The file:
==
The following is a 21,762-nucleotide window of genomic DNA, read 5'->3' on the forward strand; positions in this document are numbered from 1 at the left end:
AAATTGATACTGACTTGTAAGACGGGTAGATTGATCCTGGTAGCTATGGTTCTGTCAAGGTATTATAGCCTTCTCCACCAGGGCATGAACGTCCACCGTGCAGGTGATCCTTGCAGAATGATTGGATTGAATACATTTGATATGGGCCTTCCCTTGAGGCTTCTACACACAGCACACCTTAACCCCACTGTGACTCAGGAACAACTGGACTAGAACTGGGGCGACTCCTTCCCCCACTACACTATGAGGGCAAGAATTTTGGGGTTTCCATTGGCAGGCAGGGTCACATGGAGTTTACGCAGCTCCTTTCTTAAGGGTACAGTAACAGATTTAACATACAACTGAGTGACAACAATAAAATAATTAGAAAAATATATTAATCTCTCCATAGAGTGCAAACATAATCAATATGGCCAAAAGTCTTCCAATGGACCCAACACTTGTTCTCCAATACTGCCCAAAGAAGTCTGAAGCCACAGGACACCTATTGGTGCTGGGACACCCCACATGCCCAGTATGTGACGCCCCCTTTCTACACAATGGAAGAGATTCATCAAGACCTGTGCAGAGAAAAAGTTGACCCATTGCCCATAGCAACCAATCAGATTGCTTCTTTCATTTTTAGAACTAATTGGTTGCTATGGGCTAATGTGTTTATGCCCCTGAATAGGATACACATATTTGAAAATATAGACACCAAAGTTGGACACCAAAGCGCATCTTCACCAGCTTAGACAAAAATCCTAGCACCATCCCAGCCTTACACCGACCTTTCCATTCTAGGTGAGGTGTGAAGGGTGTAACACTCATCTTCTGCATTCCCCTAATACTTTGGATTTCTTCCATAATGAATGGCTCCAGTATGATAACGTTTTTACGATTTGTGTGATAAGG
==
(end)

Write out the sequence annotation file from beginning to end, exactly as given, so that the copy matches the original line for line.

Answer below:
The following is a 21,762-nucleotide window of genomic DNA, read 5'->3' on the forward strand; positions in this document are numbered from 1 at the left end:
AAATTGATACTGACTTGTAAGACGGGTAGATTGATCCTGGTAGCTATGGTTCTGTCAAGGTATTATAGCCTTCTCCACCAGGGCATGAACGTCCACCGTGCAGGTGATCCTTGCAGAATGATTGGATTGAATACATTTGATATGGGCCTTCCCTTGAGGCTTCTACACACAGCACACCTTAACCCCACTGTGACTCAGGAACAACTGGACTAGAACTGGGGCGACTCCTTCCCCCACTACACTATGAGGGCAAGAATTTTGGGGTTTCCATTGGCAGGCAGGGTCACATGGAGTTTACGCAGCTCCTTTCTTAAGGGTACAGTAACAGATTTAACATACAACTGAGTGACAACAATAAAATAATTAGAAAAATATATTAATCTCTCCATAGAGTGCAAACATAATCAATATGGCCAAAAGTCTTCCAATGGACCCAACACTTGTTCTCCAATACTGCCCAAAGAAGTCTGAAGCCACAGGACACCTATTGGTGCTGGGACACCCCACATGCCCAGTATGTGACGCCCCCTTTCTACACAATGGAAGAGATTCATCAAGACCTGTGCAGAGAAAAAGTTGACCCATTGCCCATAGCAACCAATCAGATTGCTTCTTTCATTTTTAGAACTAATTGGTTGCTATGGGCTAATGTGTTTATGCCCCTGAATAGGATACACATATTTGAAAATATAGACACCAAAGTTGGACACCAAAGCGCATCTTCACCAGCTTAGACAAAAATCCTAGCACCATCCCAGCCTTACACCGACCTTTCCATTCTAGGTGAGGTGTGAAGGGTGTAACACTCATCTTCTGCATTCCCCTAATACTTTGGATTTCTTCCATAATGAATGGCTCCAGTATGATAACGTTTTTACGATTTGTGTGATAAGG